Niko von Tippelskirch has worked in the finance industry for more than two decades. During this time, he held several top-level management positions at high-profile businesses, like Deutsche Bank and DWS.

Before his most recent position as a member of the board of directors at DWS, von Tippelskirch worked as Group COO Europe at Deutsche Bank. In this interview, the finance expert talks about his career, climate responsibility, his recent switch to the fintech startup bullfinch, and more.

You worked at Deutsche Bank for almost 20 years and, most recently, spent two and a half years on the board of directors at DWS. Why did someone like you, who had such a long and successful career working for such established players, decide to join a fintech startup like bullfinch?

Niko von Tippelskirch: Well, first of all, I enjoyed working at Deutsche Bank for 20 years because Deutsche Bank always allowed me to drive issues forward. We were able to implement and develop a whole range of positive topics by initiating the most sensible solutions, getting people on board, and convincing the Management Board to budget for it.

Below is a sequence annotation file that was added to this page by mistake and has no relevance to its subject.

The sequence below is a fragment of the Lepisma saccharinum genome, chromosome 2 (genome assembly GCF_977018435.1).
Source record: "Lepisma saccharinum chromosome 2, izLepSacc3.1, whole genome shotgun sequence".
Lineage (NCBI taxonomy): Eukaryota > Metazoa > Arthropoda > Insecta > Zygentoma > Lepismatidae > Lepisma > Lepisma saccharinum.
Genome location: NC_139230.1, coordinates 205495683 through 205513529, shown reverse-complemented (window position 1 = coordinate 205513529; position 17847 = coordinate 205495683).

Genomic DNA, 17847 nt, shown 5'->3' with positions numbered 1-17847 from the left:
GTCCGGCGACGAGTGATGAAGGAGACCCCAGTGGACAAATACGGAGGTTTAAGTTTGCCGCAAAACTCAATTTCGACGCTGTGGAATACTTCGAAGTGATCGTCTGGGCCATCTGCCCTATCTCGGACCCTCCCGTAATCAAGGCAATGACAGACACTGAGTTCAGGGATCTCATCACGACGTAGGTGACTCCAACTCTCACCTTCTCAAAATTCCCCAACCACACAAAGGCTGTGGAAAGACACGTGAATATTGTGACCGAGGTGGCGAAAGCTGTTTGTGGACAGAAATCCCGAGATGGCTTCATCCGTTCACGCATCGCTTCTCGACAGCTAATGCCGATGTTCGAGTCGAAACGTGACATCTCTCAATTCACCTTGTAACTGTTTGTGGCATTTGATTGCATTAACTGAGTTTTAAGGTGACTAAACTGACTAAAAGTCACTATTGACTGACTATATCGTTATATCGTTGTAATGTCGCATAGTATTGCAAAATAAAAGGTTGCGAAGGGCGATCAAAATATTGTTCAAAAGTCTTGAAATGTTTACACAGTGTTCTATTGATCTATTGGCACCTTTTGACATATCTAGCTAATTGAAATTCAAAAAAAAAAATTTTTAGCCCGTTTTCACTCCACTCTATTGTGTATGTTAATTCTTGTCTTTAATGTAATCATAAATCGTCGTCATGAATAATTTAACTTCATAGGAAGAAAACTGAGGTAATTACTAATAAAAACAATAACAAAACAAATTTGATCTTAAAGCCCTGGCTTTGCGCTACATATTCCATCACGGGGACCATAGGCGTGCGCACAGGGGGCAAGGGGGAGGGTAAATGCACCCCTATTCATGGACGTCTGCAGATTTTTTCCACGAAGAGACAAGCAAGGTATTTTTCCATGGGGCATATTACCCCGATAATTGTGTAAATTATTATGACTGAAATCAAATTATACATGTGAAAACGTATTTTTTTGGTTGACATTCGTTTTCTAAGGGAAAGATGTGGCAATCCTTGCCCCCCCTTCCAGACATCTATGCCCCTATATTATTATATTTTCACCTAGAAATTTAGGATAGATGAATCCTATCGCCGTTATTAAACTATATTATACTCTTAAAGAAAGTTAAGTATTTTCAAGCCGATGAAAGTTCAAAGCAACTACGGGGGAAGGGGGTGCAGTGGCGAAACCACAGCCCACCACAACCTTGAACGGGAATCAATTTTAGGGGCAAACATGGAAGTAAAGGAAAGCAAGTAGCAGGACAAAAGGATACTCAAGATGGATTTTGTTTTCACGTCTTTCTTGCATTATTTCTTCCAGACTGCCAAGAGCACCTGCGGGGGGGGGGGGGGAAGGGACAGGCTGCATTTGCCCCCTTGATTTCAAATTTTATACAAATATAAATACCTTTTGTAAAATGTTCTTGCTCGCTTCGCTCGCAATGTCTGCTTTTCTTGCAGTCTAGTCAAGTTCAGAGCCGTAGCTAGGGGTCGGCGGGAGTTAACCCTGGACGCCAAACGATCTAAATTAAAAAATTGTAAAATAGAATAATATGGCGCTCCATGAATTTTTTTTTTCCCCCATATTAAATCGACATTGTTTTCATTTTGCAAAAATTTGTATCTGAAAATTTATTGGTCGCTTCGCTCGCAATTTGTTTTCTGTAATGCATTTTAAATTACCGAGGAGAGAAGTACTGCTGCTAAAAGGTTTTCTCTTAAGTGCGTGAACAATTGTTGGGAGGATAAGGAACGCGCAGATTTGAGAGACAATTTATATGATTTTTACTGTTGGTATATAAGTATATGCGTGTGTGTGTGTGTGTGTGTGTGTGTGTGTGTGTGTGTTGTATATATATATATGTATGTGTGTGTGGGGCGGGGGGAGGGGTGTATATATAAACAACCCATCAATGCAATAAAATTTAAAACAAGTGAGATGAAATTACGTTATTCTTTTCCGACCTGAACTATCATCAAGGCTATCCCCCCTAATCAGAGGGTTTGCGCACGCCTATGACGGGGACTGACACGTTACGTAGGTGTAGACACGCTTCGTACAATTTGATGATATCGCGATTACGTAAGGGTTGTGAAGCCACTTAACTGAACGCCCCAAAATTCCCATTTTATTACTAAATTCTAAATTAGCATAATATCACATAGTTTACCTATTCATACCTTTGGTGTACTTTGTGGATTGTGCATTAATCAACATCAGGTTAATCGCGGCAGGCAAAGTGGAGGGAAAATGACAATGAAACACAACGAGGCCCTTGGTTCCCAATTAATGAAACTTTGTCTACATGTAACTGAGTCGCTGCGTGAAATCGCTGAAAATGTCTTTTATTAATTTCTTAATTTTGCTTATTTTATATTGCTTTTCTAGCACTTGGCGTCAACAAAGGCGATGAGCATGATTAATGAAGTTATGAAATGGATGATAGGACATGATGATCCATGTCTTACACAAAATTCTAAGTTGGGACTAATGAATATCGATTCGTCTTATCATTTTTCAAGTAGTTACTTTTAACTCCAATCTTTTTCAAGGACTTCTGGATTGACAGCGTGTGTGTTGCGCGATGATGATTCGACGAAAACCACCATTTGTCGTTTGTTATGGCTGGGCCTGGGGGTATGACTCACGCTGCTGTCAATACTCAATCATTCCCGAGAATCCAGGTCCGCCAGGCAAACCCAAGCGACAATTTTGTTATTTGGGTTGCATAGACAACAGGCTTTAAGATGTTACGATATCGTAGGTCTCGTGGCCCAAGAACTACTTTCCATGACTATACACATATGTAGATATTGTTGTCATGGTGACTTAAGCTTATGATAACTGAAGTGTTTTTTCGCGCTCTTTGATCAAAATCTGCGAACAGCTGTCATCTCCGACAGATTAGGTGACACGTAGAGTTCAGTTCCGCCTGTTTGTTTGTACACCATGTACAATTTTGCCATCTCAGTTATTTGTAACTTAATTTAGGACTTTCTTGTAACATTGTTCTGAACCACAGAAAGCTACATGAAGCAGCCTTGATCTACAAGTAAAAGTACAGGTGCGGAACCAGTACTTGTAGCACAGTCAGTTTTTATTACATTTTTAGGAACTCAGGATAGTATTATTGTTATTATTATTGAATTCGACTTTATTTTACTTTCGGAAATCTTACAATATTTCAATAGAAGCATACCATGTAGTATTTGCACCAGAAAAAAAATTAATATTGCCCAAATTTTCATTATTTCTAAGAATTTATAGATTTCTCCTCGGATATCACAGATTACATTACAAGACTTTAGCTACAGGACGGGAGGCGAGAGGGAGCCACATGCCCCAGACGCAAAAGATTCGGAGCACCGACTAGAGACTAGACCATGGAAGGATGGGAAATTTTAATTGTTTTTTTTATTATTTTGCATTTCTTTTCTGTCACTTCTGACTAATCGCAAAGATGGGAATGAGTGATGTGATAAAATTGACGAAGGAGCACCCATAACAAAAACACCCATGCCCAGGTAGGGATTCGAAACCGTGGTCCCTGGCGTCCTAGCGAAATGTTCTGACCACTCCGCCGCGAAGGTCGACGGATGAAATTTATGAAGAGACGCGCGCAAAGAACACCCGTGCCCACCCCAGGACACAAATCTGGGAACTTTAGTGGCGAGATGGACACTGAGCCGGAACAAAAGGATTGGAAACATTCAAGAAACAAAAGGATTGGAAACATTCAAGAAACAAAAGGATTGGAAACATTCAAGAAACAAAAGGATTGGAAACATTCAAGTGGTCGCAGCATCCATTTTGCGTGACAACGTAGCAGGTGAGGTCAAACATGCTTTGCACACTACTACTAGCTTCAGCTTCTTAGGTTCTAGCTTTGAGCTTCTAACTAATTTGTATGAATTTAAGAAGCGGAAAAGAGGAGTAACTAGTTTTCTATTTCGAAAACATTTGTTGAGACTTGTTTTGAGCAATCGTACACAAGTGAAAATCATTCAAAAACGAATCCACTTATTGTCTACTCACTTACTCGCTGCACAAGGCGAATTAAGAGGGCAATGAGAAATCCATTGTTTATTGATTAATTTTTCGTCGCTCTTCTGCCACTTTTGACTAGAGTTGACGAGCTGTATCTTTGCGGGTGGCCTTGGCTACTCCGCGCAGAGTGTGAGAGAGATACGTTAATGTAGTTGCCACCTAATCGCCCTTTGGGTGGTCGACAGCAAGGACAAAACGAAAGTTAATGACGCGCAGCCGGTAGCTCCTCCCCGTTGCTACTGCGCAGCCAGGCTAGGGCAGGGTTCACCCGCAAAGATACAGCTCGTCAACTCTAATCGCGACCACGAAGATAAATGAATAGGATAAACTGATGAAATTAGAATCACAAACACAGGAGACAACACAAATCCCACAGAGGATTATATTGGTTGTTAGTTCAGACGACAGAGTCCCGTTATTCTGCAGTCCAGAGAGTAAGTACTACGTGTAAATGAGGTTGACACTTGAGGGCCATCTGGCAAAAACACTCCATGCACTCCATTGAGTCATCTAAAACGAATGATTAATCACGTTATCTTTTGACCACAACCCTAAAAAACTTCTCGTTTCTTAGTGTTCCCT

That’s something that I always enjoyed doing in my career. I never waited for someone to tell me “do this or do that,” instead, I was always thinking: “Where can I add value? How can I make myself useful?” For example, long before the financial crisis, I saw that prior big acquisitions made by Deutsche Bank in the late 80s and 90s were never really integrated in the sense of a post-merger, and I took that as an opportunity to clean up the entire legal entity structure in Europe.